And as this grass-roots movement for community revitalization moves forward comes word that a hearing to decide if the stores in Whiteclay will have their liquor licenses renewed has been postponed until next month.
Whiteclay Nebraska has a decades-long reputation as the primary alcohol supplier for residents of South Dakota’s Pine Ridge Reservation. But the protests by Oglala Sioux tribal members and their supporters calling for the revocation of the liquor licenses held by the town’s liquor stores may be at an end.
Bruce BonFleur is director of the Lakota Hope ministry in Whiteclay. He’s also on the Nebraska Governor’s Task Force to find solutions for the town. The group meets regularly and includes the beer store owners.
“At one of the meetings one of the beer stores owners blurted out …probably 7 or 8 months ago now…‘Gosh…I just need to sell ’, BonFleur recalls. “So when he said that I said…‘if you ever do get to the point where you really want to sell and have a figure come see me. I don’t have money bags but we’ll see what we can work out. We’ll try. We have connections and maybe we can do something.”
A representative of the store owners came to BonFleur last Fall resulting in the creation of Whiteclay Redevelopment – a registered low-profit, limited liability corporation in Nebraska. The organization’s goals are to buy out the liquor stores, revitalize the town of Whiteclay and promote the Oglala Sioux nation.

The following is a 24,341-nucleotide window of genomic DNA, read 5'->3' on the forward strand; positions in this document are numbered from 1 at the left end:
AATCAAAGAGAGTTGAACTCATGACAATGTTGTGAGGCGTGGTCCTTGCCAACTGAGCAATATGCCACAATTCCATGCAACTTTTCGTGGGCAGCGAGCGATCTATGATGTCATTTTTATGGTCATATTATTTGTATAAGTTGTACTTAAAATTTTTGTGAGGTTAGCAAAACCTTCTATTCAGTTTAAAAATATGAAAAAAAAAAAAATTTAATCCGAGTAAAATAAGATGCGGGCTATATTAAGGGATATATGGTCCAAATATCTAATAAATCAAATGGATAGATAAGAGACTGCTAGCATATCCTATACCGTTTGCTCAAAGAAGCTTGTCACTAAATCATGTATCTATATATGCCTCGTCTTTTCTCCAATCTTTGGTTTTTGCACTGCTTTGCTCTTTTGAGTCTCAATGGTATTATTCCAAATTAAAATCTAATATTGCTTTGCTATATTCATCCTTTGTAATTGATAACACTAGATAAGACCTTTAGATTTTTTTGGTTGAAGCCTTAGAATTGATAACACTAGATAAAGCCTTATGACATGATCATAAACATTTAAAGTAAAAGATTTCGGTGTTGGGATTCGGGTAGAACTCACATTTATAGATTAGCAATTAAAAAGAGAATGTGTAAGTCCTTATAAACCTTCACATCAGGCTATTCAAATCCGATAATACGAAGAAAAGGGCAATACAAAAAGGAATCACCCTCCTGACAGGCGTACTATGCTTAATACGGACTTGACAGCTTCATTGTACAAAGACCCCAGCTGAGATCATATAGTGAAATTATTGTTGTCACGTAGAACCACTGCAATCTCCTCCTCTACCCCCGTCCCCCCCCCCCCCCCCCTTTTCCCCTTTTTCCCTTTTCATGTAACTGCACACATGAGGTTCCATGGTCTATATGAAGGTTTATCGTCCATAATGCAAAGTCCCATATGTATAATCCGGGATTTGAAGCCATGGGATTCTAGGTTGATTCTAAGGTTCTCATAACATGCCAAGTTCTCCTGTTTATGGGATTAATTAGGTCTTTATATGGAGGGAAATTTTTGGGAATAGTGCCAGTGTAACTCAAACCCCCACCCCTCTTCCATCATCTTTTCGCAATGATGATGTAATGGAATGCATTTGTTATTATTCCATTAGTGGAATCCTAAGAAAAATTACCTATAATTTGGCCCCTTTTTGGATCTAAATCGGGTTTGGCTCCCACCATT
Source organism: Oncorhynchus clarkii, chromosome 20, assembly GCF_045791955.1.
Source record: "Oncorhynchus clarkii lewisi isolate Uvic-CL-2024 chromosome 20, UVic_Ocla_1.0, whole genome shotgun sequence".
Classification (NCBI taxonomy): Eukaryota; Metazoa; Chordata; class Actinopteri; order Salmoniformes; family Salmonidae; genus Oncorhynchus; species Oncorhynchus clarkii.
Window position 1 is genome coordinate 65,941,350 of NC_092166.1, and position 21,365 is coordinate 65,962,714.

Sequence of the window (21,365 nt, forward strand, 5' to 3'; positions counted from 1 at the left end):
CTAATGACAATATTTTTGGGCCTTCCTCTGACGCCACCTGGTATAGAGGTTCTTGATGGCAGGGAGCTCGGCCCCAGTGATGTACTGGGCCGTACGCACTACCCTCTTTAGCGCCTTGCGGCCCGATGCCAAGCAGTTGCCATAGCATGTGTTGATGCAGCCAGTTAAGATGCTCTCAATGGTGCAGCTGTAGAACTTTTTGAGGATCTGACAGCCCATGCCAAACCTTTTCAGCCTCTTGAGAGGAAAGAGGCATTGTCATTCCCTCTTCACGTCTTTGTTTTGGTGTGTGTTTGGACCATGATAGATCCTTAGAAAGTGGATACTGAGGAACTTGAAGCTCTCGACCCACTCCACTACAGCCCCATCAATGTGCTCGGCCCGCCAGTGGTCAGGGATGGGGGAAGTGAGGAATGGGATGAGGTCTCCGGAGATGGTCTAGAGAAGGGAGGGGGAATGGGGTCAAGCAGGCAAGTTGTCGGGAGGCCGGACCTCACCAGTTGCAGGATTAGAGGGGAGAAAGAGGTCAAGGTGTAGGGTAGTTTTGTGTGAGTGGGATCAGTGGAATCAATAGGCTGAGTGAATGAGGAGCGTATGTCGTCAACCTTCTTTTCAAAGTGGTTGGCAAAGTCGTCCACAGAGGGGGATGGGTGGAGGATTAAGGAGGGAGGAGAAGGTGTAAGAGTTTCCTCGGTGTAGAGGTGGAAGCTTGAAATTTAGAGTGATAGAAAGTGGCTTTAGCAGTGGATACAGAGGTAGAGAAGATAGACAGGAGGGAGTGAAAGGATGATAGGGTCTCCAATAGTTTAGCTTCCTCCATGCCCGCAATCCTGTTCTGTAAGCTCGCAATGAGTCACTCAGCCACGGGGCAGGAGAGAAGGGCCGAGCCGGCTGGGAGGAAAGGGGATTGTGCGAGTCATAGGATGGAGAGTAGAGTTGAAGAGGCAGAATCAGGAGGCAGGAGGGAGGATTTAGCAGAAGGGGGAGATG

Nebraska state senator Tom Brewer is an Oglala Sioux tribal member. He’s been involved with several meetings between BonFleur and the Whiteclay liquor store owners.
“It’s been very, very difficult,” Brewer observes. “A lot of negative mail. A lot of negative e-mail. A lot of negative voicemail. And I think they’re just worn down. They’re tired of the constant confrontation. They’re ready to turn a page and do something different in their lives.”
A sale price hasn’t been given but the Whiteclay Development group is seeking $6.3 million in donations.
None of the store owners would comment on the proposal. But Jason Schwarting of Arrowhead Inn did confirm that all of the stores are, in fact, for sale.